Variable speed and torque control of a wind turbine system with assisted reluctance synchronous generator technology

Botha, Christoffel Daniel (2018-03)

Thesis (MEng)--Stellenbosch University, 2018.

Thesis

ENGLISH ABSTRACT: Small-scale wind turbines provide a viable alternative energy source for small farms, business and rural areas. The goal of such small-scale turbines is to provide electricity at the lowest cost possible. It is thus imperative that turbines capture the maximum volume of energy at the lowest cost and highest possible efficiency, while having a high reliability. Assuming a suitable turbine location and good blade design, two of the biggest factors in ensuring this goal include the choice of generators as well as the control of the turbine system. While the permanent magnet synchronous generator (PMSG) is a popular choice for small-scale wind turbines, its use of permanent magnet material increases the cost of the system. One of the alternatives to the PMSG that has received renewed interest during the last few years is the reluctance synchronous generator. This thesis focuses on the development and control of an assisted reluctance synchronous generator (ARSG) wind turbine system. The ARSG is an effort to help solve, at least partially, some of the disadvantages of the standard reluctance synchronous generator (RSG), e.g. the low power factor. A simple rotor design is proposed, with a cursory comparison given between different rotor slot shapes. The mathematical model of the ARSG is derived, which serves as the basis of the development and implementation of a non-linear current controller. A maximum torque per ampere (MTPA) strategy based on the finite element (FE) analysis of the machine is developed and implemented practically. To ensure that the turbine is operated at optimal efficiency, a standard tip speed ratio (TSR) controller is designed and implemented. This controller can operate at under and above rated wind speeds. The results of the practical tests show the feasibility of the use of the DC-bus link connection as well as the performance of the control systems.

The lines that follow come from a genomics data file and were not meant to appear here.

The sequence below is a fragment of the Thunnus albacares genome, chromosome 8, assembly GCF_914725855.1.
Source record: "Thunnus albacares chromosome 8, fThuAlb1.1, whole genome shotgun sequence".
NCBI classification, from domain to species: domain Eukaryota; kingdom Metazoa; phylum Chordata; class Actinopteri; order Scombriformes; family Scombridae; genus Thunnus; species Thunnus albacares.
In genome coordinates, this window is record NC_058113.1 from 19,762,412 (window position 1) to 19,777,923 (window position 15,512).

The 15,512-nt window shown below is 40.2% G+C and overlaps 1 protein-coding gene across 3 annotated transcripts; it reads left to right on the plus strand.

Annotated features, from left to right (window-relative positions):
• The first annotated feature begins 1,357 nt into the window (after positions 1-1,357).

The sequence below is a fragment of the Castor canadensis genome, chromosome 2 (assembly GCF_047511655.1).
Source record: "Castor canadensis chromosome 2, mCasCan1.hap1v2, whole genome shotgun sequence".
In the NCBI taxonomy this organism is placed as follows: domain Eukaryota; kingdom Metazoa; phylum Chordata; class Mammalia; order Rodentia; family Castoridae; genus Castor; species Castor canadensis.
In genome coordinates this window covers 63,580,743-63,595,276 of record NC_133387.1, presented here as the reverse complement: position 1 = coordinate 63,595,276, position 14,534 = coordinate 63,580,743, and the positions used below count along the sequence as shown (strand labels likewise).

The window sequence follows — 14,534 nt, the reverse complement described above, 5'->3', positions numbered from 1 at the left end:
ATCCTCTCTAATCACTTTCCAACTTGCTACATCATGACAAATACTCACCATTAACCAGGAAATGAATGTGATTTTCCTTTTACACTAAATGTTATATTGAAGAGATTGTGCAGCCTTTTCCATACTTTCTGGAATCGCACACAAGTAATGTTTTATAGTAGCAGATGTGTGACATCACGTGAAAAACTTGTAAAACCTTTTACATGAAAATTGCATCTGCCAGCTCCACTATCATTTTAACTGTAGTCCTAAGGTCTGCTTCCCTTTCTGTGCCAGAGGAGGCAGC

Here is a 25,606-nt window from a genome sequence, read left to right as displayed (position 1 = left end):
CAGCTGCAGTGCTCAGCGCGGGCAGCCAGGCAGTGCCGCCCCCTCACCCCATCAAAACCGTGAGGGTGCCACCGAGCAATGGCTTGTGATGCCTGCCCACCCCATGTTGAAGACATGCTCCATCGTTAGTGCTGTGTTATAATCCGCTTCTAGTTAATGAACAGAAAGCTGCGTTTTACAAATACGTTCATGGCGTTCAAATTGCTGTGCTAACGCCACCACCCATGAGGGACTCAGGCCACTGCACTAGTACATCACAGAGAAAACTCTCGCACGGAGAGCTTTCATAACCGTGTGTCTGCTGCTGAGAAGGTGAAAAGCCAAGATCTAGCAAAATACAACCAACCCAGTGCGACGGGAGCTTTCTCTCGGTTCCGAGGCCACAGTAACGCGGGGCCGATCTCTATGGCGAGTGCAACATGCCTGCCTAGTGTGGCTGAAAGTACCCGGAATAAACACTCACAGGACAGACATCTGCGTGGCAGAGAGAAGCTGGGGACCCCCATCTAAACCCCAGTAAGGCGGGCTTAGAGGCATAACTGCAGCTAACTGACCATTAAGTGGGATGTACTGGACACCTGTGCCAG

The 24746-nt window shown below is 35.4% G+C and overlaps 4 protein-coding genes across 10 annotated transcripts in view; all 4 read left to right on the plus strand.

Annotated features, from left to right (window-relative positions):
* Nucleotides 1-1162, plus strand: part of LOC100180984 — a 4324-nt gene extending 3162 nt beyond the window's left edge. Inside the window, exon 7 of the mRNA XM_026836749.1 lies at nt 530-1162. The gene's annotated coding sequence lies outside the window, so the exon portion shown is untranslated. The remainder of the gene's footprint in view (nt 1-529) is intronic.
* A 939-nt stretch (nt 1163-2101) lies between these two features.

AFRIKAANSE OPSOMMING: Kleinskaalse windturbines bied ’n lewensvatbare alternatiewe energiebron vir plase, besighede en landelike gebiede. Die doel van sulke turbines is om elektrisiteit teen so goedkoop as moontlik te voorsien. Dit is dus noodsaaklik dat die turbine ’n maksimum hoeveelheid energie omskakel teen die laagste koste en die hoogste doeltreffendheid moontlik, en met ’n hoë betroubaarheid. Veronderstel ’n geskikte plek is gekies en die turbine het ’n goeie lem ontwerp, is twee van die grootste faktore die keuse van generator sowel as die beheer van die turbine sisteem. Terwyl die permanente magneet sinchroon generator (PMSG) ’n gewilde keuse vir kleinskaalse windturbines is, verhoog hul gebruik van permanente magneet materiaal die koste van die stelsel. Een van die alternatiewe vir die PMSG wat die afgelope paar jaar hernieude belangstelling ontvang het, is die reluktansie sinchroonmasjien. Hierdie tesis fokus op die ontwikkeling en beheer van ’n windturbine sisteem wat gebruik maak van ondersteunde reluktansie sinchroonmasjien tegnologie (ARSG). Die ARSG is ’n poging om, ten minste gedeeltelik, sommige van die nadele van die standaard reluktansie masjien op te los, bv. die lae arbeidsfaktor. ’n Eenvoudige rotorontwerp word voorgestel, met ’n vlugtige vergelyking wat tussen verskillende rotor-gleufvorme gegee word. Die wiskundige model van die ARSG is afgelei, wat as die basis van die ontwikkeling en implementering van ’n nie-lineêre stroombeheerder dien. ’n Maksimum draaimoment per ampere (MTPA) strategie gebaseer op die eindige element (FE) analise van die masjien word prakties ontwikkel en geïmplementeer. Om te verseker dat die turbine teen optimale doeltreffendheid bedryf word, word ’n standaard spoedverhouding (TSR) beheerder ontwerp en geïmplementeer. Hierdie beheerders kan werk gedurende onder en bo nominale windsnelhede.

Please refer to this item in SUNScholar by using the following persistent URL: http://hdl.handle.net/10019.1/103465
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